Vulnerability assessment at a water source
A vulnerability assessment is used to determine the likelihood that potential contaminant sources in the drinking water protection area will degrade the source water quality. A vulnerability determination will include consideration of several factors including hydrological sensitivity, the source of contaminants, how these sources can be managed, and the condition of any water source protection.
Hydrological sensitivity means assessing how sensitive a water source is to contamination. Higher sensitivity ratings apply if geological conditions allow contamination to move quickly from its place of origin through the rocks and soil to water sources. Lower ratings apply when contamination moves more slowly.
Another factor is vegetation and surrounding land use. If the land around a water source has no vegetation it is more susceptible to contamination than a water source surrounded by land with thick vegetation. This is because plants and trees can act as a physical and biological barrier to pollutants.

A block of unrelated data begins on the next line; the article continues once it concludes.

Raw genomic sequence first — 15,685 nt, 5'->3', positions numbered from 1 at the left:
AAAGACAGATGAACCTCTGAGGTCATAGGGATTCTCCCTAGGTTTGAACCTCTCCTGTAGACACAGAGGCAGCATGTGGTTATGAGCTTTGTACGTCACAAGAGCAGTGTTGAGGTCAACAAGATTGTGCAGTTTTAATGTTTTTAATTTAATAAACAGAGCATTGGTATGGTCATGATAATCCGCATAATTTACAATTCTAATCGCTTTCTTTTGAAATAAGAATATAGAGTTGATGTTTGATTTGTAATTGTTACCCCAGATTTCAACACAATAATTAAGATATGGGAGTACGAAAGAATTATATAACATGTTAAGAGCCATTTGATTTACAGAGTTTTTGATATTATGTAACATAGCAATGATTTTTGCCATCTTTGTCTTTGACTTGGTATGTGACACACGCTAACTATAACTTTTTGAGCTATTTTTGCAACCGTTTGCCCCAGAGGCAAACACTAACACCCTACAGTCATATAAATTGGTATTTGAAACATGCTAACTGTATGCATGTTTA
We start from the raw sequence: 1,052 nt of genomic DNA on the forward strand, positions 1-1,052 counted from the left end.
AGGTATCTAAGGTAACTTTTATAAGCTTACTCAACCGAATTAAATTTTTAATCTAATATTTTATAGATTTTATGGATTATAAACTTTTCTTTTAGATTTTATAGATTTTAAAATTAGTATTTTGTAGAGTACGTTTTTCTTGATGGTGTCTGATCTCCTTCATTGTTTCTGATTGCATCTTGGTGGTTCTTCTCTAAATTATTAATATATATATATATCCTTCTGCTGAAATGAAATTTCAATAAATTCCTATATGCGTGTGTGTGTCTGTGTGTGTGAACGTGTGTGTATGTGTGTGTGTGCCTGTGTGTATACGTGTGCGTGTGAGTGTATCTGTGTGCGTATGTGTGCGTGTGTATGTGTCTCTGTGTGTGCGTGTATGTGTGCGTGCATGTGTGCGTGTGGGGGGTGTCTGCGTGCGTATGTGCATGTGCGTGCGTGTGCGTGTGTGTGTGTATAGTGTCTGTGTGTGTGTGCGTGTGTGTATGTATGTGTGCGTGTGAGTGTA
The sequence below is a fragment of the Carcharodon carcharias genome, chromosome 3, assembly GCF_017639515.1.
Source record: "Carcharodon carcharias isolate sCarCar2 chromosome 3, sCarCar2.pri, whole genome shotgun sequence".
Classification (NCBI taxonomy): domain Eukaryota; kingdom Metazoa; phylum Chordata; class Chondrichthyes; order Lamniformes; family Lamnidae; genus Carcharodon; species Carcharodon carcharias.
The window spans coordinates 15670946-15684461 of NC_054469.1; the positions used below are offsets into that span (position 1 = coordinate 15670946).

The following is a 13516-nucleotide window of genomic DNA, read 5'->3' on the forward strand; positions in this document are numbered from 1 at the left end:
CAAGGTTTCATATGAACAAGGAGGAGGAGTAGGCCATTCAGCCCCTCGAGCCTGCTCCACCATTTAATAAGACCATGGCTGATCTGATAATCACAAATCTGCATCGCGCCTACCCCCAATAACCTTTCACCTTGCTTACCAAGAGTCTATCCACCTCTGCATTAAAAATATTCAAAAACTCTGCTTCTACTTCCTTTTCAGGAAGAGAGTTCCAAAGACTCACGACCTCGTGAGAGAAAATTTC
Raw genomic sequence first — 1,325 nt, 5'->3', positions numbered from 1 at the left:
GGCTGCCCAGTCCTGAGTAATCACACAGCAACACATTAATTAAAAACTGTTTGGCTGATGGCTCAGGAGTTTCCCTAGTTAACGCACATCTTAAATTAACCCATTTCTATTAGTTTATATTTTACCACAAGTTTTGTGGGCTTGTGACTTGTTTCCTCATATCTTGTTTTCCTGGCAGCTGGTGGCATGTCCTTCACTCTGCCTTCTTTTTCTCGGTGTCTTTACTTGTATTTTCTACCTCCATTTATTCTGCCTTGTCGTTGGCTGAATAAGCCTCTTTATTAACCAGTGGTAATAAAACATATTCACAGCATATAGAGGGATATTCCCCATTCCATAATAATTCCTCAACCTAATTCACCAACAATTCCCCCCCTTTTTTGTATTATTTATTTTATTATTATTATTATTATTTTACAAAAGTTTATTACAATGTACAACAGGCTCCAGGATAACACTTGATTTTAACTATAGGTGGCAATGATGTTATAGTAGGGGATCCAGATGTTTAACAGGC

You also need to look at the condition of source water structures. For example, at a well you need to check the well casing, joints, delivery structures and equipment to move water from the well and assess their integrity. ‘Integrity' means the quality of design, construction, maintenance and state of repair of the structure.
Factors affecting vulnerability to contamination include:
- Drinking water wells located close to potential sources of contamination have more risk than wells located further away.
- Whether the potential source of contamination is from a single identifiable point which would be easier to manage but could have greater potential for major contamination than diffuse contamination spread over a wider area.
Can you think of an example of a possible source of contamination of a water well?
Contamination could be caused by a pit latrine or other waste disposal pit if it is sited at a higher level than the well and/or is too close. The wastewater from the pit could slowly seep through the rocks into the groundwater.